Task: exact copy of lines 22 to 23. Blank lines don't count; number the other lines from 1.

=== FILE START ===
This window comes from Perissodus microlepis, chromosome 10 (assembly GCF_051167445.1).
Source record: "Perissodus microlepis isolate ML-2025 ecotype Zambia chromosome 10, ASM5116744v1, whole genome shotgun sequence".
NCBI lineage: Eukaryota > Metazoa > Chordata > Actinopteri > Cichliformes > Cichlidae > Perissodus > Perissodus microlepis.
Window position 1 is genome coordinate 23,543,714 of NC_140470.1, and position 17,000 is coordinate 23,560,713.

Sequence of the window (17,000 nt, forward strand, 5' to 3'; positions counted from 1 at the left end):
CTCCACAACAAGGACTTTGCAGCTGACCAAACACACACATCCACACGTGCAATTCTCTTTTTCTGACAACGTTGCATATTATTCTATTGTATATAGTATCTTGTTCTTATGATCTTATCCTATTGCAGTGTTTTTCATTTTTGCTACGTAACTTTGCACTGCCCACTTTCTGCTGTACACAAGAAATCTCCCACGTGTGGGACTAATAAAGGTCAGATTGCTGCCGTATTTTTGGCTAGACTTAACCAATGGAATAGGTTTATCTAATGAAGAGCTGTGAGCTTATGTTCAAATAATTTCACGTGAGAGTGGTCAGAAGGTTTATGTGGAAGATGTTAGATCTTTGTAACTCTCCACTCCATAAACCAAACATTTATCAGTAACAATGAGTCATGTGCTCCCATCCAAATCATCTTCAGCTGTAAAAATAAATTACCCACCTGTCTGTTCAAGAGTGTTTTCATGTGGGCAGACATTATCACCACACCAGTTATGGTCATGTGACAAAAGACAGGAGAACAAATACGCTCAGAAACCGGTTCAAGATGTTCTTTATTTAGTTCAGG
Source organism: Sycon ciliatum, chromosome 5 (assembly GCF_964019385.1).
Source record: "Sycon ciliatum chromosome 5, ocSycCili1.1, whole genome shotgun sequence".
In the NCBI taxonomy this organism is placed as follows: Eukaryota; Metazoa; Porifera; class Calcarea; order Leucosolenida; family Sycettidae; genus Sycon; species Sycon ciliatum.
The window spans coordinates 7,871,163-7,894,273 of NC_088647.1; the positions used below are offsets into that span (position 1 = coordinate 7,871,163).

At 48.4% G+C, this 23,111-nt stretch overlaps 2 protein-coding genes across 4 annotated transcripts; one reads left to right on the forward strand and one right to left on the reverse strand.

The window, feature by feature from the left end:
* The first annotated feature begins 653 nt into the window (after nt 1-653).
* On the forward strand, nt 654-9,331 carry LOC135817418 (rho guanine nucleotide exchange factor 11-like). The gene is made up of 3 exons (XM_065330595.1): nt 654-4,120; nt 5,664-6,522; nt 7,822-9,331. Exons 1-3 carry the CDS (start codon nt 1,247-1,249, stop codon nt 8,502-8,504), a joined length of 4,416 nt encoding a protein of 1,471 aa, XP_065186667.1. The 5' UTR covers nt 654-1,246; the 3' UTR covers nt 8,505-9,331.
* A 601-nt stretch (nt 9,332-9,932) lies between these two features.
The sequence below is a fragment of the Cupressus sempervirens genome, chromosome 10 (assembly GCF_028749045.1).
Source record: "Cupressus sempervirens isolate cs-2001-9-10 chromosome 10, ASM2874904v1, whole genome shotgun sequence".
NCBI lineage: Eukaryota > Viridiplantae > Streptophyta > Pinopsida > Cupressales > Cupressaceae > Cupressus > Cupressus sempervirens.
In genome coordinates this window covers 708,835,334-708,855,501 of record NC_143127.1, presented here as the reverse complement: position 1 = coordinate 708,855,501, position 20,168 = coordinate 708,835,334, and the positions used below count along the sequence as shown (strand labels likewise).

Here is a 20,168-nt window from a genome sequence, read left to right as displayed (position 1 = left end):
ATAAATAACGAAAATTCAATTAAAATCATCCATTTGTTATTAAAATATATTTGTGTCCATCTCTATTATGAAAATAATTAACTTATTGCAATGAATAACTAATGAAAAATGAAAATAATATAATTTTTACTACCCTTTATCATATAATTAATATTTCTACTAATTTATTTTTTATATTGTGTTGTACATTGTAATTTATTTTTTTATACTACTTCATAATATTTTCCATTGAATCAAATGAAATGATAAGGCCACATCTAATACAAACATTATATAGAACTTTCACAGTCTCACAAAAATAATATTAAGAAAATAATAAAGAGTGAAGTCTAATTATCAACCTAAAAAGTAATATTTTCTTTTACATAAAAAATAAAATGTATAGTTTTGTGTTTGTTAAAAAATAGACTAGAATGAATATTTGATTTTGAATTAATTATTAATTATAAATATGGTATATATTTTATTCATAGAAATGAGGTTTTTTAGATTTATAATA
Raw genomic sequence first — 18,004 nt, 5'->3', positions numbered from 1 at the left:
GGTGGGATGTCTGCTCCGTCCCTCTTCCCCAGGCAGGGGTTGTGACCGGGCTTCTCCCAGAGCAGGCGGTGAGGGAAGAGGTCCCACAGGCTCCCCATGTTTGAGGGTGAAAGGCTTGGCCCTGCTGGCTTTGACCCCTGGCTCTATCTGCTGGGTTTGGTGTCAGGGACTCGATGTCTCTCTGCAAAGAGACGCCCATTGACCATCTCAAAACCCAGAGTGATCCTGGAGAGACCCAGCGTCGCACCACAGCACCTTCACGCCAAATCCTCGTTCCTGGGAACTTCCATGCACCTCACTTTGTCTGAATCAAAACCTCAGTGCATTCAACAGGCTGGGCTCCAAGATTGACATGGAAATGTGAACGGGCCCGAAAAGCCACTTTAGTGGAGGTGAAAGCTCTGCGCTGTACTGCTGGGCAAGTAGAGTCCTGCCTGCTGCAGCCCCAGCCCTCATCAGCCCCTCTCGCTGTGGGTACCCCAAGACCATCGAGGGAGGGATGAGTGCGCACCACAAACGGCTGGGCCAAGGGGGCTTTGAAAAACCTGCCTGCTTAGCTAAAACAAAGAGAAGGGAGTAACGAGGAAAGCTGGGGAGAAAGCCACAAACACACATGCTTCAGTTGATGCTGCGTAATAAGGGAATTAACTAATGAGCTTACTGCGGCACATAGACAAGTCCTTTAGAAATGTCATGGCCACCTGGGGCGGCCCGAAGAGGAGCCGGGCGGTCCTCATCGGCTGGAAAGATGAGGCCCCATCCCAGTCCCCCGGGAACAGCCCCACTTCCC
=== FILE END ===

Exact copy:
Raw genomic sequence first — 18,004 nt, 5'->3', positions numbered from 1 at the left:
GGTGGGATGTCTGCTCCGTCCCTCTTCCCCAGGCAGGGGTTGTGACCGGGCTTCTCCCAGAGCAGGCGGTGAGGGAAGAGGTCCCACAGGCTCCCCATGTTTGAGGGTGAAAGGCTTGGCCCTGCTGGCTTTGACCCCTGGCTCTATCTGCTGGGTTTGGTGTCAGGGACTCGATGTCTCTCTGCAAAGAGACGCCCATTGACCATCTCAAAACCCAGAGTGATCCTGGAGAGACCCAGCGTCGCACCACAGCACCTTCACGCCAAATCCTCGTTCCTGGGAACTTCCATGCACCTCACTTTGTCTGAATCAAAACCTCAGTGCATTCAACAGGCTGGGCTCCAAGATTGACATGGAAATGTGAACGGGCCCGAAAAGCCACTTTAGTGGAGGTGAAAGCTCTGCGCTGTACTGCTGGGCAAGTAGAGTCCTGCCTGCTGCAGCCCCAGCCCTCATCAGCCCCTCTCGCTGTGGGTACCCCAAGACCATCGAGGGAGGGATGAGTGCGCACCACAAACGGCTGGGCCAAGGGGGCTTTGAAAAACCTGCCTGCTTAGCTAAAACAAAGAGAAGGGAGTAACGAGGAAAGCTGGGGAGAAAGCCACAAACACACATGCTTCAGTTGATGCTGCGTAATAAGGGAATTAACTAATGAGCTTACTGCGGCACATAGACAAGTCCTTTAGAAATGTCATGGCCACCTGGGGCGGCCCGAAGAGGAGCCGGGCGGTCCTCATCGGCTGGAAAGATGAGGCCCCATCCCAGTCCCCCGGGAACAGCCCCACTTCCC